Tokio Hotel: Kings of Suburbia


In 2009, German electronic-rock band Tokio Hotel released their breakout album Humanoid, and after almost five years of silence, the band is back with their latest release Kings of Suburbia with an improved sound while still sticking to the electronic influenced music that made them so popular. Tokio Hotel was formed in 2001 by twin brothers Bill Kaulitz, the bands front man and vocalist, guitarist Tom Kaulitz, drummer Gustav Schafer, and bassist Georg Listing. They have released five albums including Shrei (2001), Zimmer 483 (2007), Scream (2007), and Humanoid in 2009. Shrei and Zimmer 483 are both sung in German.

The album begins with “Feel It All” and we are hit with the familiarity of the bands electronic style, which ends up working well for at least some of the time. Singer Bill Kaulitz sings with heavy auto tune to accompany his voice, and the band plays well despite the songs heavy production. The song sounds like something you would hear in a dance club as the beat bounces out of the speakers, and Kaulitz’s nasally vocal tone pulls you into the song. Overall, as an opening song it lacks the punch needed to keep people interested, but if you’ve been a fan of the band since Humanoid, you won’t have any problem liking the tune. “Love Who Loves You Back”, the albums strongest cut and lead single, is a catchy track that has the kind of sound that will dominate radio for quite some time. Still keeping with their slick electronic stylings, it feels like the band has taken influence from British band The 1975, who also use electronic elements in their songs. The chorus is one that you can’t resist singing along with, and the songs relaxed beat is subtle enough to not sound too pulsing. The track is a busy one as it experiments with different sounds, though it all flows together seamlessly well, and it is the standout song on Tokio Hotel’s comeback album.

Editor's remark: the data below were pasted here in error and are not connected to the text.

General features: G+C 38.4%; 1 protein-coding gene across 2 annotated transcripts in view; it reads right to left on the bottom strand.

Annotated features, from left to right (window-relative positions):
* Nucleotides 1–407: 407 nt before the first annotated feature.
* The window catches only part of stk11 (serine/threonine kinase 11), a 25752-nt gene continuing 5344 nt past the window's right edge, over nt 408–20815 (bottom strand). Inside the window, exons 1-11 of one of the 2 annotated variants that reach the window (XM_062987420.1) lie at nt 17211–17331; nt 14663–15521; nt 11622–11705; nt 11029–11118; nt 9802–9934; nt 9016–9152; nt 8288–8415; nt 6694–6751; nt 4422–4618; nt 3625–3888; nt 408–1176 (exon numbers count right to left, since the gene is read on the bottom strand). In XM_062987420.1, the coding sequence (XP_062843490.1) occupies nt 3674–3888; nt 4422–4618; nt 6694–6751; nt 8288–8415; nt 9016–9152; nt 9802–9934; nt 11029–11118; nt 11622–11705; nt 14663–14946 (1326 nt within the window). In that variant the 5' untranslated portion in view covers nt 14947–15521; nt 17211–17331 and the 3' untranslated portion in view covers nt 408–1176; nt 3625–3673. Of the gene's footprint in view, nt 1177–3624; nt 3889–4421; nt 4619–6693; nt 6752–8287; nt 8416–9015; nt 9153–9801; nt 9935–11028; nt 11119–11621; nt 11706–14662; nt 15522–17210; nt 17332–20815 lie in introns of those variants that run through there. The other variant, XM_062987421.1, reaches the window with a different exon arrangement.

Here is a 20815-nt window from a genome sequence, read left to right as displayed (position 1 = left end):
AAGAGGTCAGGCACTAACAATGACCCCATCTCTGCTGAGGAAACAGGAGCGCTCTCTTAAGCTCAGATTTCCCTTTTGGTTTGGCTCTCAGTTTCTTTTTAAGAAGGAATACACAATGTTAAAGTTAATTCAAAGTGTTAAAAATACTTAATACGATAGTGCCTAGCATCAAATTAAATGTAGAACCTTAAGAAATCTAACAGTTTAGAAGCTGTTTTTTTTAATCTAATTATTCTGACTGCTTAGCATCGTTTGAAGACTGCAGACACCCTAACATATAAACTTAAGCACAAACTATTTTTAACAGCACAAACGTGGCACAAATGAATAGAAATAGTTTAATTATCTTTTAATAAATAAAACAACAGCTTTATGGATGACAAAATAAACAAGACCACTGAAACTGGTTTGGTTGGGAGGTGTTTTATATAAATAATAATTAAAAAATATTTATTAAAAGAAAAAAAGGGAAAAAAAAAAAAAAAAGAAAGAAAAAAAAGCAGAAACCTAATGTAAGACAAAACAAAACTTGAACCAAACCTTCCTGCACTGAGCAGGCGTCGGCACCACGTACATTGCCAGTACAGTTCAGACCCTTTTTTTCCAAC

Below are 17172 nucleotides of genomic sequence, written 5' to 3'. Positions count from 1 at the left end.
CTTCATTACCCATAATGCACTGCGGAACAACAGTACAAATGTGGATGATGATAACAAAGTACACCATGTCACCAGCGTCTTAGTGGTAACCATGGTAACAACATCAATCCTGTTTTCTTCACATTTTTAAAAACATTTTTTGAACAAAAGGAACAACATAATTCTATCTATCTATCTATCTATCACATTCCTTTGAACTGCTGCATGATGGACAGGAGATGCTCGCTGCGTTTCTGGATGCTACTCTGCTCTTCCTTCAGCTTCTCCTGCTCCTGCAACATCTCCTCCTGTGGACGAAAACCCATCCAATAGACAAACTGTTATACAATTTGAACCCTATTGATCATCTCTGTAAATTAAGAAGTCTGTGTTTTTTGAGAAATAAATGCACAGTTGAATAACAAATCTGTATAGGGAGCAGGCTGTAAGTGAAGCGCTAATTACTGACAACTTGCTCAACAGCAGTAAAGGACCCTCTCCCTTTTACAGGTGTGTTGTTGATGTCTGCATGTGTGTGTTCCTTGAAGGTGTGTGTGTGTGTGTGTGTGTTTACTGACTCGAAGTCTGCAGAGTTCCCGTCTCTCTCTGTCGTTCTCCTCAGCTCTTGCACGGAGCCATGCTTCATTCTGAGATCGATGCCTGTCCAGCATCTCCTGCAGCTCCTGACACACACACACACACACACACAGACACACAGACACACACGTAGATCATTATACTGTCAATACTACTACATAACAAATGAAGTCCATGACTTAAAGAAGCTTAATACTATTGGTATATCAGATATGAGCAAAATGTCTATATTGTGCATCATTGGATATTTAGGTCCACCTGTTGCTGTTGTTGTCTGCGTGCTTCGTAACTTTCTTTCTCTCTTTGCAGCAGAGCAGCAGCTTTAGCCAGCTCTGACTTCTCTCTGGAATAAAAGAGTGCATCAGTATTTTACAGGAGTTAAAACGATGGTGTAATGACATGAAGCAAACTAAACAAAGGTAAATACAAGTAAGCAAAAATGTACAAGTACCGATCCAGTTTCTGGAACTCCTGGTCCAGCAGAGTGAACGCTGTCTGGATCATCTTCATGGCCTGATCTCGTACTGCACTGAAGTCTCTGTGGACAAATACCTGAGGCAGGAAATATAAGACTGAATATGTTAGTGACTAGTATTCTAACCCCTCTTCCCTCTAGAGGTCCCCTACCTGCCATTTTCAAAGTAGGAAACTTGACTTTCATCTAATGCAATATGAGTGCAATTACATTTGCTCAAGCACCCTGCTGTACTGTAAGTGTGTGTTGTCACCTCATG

“Girl Got a Gun” is one song that should have never made the cut for the album, mostly for its lack of focus and mediocre performance. The auto tune is put into full force here and everything sounds pieced together as if the song was written right at the album’s deadline. Bill’s repetitive vocal style in the chorus as he sings “girls got a gun” makes listening to the song a chore, since Bill has demonstrated on the records previous songs that he can sing well. Nothing about the song is memorable, and after listening to great tunes such as “Love Who Loves You Back”, why “Girl Got a Gun” is on the album is a mystery.

“Dancing in the Dark” is another track that picks up where “Girl Got a Gun” fell apart. The computerized sounds featured on Kings of Suburbia tend to mask the bands playing abilities, while “Dancing…” illustrates that Tokio Hotel can in fact play their instruments, and it is a song that we can take seriously. Every part of the song is incredibly catchy and memorable, while reminding longtime fans why the band became known in the first place.

Kings of Suburbia ends with “Great Day” a fairly boring track that was a poor choice for an album closer. Sounding very generic, the tune tends to drag, and while the song starts to pick up the pace when the chorus begins, the same could not be said for the rest of the track. While the album does not end well, Tokio Hotel’s latest album does have its moments, though they tend to get lost in the shuffle. Kings of Suburbia is out now.  


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